Of course, the opposite is true too, meaning you’ll burn more while running if you can hit a decent distance and maintain intensity. “Running is another excellent way to burn calories and keep fit and unlike swimming, you don’t need a pool, just a good pair of trainers and access to the outdoors,” notes Cloak. “The weight-bearing nature of running is an excellent activity for bone health.”
But what about the oft-quoted belief that the higher-impact nature of running can damage your joints? “Contrary to popular belief, running does not damage your knees,” argues Cloak. “Research has shown that runners are less likely to develop arthritis than non-runners and have a lower risk of osteoarthritis as they get older.”
What if you are looking to strengthen particular areas or muscle groups though? Naturally, running largely only works the lower half of your body and Cloak is keen to point out that even then, regular engagement of those muscles should be complemented by resistance training to help them cope with the stress:
“These could be exercises that focus on the quads (squats/lunges), hamstrings (deadlifts), and calves (heel raises),” outlines Cloak. “All of these exercises will help improve your running and reduce your risk of injury. Unlike swimming, running can involve a lot more eccentric contractions of the muscle (lengthening of the muscle under tension) which can cause damage to the muscle. Not a bad thing and this will stimulate repair and better resilience in the muscle but may lead to a few days of muscle soreness and this needs to be considered when planning your training.”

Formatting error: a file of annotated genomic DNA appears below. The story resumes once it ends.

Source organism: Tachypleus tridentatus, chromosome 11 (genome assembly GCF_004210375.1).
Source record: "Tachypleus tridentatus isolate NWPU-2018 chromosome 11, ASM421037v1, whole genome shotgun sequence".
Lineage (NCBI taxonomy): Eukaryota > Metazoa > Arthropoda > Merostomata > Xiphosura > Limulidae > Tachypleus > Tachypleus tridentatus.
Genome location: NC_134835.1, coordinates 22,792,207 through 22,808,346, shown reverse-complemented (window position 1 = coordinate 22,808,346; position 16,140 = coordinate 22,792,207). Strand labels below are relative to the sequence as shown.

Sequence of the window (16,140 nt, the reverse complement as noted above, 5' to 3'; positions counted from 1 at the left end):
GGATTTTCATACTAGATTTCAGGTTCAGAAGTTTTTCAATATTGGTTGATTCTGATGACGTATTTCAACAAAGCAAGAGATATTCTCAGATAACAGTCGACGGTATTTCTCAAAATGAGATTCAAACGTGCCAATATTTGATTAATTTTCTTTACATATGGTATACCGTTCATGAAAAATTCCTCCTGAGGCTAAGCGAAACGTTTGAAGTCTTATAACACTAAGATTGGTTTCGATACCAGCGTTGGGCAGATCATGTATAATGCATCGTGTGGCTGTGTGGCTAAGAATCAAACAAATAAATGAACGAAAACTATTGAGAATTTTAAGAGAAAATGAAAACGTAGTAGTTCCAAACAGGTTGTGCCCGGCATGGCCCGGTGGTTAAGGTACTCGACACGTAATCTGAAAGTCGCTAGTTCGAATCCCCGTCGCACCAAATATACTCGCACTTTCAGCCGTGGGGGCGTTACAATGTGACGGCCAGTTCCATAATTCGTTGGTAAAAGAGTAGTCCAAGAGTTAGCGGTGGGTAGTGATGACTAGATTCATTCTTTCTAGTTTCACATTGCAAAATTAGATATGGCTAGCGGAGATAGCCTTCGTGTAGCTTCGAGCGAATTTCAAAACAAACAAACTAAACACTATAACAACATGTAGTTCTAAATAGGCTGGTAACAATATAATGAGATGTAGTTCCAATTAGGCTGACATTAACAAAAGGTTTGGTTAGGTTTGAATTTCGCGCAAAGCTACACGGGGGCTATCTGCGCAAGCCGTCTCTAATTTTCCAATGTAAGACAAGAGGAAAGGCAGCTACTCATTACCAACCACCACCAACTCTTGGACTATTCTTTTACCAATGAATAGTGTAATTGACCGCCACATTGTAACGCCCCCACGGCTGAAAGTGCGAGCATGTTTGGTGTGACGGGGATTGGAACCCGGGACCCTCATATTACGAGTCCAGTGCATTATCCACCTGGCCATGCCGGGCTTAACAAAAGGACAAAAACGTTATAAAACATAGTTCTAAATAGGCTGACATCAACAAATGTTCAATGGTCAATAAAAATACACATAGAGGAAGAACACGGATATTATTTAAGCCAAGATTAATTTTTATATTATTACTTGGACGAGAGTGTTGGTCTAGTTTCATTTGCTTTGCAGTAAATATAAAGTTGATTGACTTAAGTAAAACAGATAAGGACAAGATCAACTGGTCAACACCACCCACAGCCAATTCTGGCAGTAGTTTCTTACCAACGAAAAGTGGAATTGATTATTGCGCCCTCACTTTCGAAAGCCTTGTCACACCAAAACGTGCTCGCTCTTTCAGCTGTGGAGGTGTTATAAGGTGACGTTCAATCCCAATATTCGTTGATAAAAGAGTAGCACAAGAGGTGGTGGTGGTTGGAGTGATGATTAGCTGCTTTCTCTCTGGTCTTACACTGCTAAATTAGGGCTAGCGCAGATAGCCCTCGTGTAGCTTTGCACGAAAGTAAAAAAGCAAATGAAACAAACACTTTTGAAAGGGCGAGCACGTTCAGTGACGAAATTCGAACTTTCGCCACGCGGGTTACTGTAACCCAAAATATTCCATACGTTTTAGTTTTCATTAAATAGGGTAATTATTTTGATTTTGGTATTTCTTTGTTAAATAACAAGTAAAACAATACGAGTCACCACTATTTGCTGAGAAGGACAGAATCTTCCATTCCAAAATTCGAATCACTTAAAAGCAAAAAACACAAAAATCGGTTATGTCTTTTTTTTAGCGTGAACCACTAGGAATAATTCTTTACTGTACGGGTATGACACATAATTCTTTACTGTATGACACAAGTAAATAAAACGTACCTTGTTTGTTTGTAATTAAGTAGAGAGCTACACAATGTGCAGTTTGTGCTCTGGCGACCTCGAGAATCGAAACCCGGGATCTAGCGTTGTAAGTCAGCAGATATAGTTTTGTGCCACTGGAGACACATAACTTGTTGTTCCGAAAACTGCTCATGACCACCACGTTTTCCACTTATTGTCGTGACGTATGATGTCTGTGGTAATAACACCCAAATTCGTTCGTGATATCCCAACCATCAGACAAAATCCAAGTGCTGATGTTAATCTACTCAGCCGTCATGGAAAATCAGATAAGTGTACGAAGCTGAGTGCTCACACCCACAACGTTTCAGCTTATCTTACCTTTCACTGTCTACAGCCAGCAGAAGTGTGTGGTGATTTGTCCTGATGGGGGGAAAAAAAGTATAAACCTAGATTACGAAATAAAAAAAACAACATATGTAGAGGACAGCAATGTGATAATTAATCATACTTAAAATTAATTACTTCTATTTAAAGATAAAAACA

Dr Ross Cloak is an associate professor in sport and exercise science at the University of Wolverhampton, where he splits his role between teaching, research, and knowledge exchange. He is an exercise physiologist who’s applied work has been conducted with professional football teams and endurance athletes and is currently a consultant physiologist to GB Judo. Ross is the CPD representative for the BASES performance sport division.